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April 14th, 2013


The Christian life is a life defined by joy. However, it is also a life marked by discipline. Just as in any human relationship we must discipline ourselves to enjoy that relationship fully, the same is true of our relationship with God.

Fasting- abstaining from food for a period of time- is such a discipline.

Fasting is a funny one as there is no explicit command in the Bible to tell us that we must fast. However, it is just assumed that we will do it. Jesus begins his teaching on fasting with the words- ‘when you fast…’ not ‘if you fast’ (Matthew 6:16) and it is a practice that Bile heroes in the Old and New Testament thrived off- Moses, David, Elijah, Esther, Paul, even Jesus himself.

If you’ve not heard my sermon on this, download it from the website, but this blog post should go into a bit more detail on the practical ‘whys’ and ‘hows’ of fasting.

Why should we fast?

Maybe the best way to answer this question is to ask why people in the Bible fasted. Here is a non comprehensive list:

1)     To seek God’s guidance (Judges 20:24-27, 2 Chronicles 20:3-4, Matthew 4:2, Acts 13:1-3)

2)     Repentance (Joel 2:12-14, Jonah 3:5, Nehemiah 9:1-2, Daniel 9:16-19)

3)     Seeking answer to specific prayers (2 Samuel 12:22-23, Ezra 8:21, Joel 1:13-14, Esther 4:3)

It is clear in both the Old and New Testaments that fasting can be practised wrongly as well. It shouldn’t be directed towards people, to impress them or make you look very pious (Matthew 6:16-18), it shouldn’t just be performed as a religious duty just because it’s the done thing either (Zec 7:4-5) and just because you’re fasting it doesn’t mean that you can stop obeying God in other areas! (Isaiah 58:1-11)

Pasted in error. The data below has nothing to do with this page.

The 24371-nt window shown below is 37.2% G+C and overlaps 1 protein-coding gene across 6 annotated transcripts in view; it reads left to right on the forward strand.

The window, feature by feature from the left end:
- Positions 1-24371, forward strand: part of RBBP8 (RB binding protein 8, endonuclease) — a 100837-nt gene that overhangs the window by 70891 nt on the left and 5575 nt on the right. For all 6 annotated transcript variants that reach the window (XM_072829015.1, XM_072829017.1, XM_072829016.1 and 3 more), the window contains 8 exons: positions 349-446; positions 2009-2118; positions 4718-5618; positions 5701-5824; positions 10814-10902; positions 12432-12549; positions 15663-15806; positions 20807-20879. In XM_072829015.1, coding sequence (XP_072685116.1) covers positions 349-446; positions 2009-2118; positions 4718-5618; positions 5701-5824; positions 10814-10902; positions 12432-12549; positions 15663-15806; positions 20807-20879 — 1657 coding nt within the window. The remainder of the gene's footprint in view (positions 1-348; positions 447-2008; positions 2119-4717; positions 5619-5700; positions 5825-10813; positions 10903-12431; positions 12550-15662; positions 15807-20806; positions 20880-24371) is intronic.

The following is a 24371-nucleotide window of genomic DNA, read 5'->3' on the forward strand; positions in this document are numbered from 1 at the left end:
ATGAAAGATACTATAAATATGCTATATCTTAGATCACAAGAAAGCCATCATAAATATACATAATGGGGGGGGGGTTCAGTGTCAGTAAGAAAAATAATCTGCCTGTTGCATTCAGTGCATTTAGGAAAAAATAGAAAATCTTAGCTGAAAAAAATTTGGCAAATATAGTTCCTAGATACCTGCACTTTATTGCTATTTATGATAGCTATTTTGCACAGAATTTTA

Basically, the kind of fasting God rewards does not just involve going without food, but it involves a specific attitude: a desire for God.

In Psalm 109, David describes one of the times when he is fasting (109:10), and his motivation is clear:

‘My eyes fail,
looking for my God.’ (Ps 109:3)

 True fasting, it seems, is not fasting done to impress people, not even fasting done primarily to get stuff off God, it comes from a deep desire for God himself.

And this is the result of true fasting, as Isaiah makes clear in Isaiah 58:9:

‘Then you will call, and the Lord will answer;
you will cry for help, and he will say: here am I.’

 This is the amazing thing about fasting, its reward is the most valuable thing of all: the presence of God. Hearing his voice saying that He is right here by our side.

So you’re sold? Good. But how do we do it?

How should we fast?

I’ll break this down into a few other questions to help:

1)     Does a fast have to be a food-fast?

Fasting is nearly always going without food in the Bible. People often ask though, ‘can I fast something other than food?’ Of course you can. You can do or not do what you want (within reason) and taking a break from things like television, music, social media sites or computer games might be a good idea sometimes. However, I’d encourage you that if you want to fast to do it the way the Bible suggests. I’ve always found that there is something about going without food that complements seeking after God. There is something about physical hunger that mirrors the spiritual hunger we feel (or want to feel) when we fast.

2)     What counts as food though?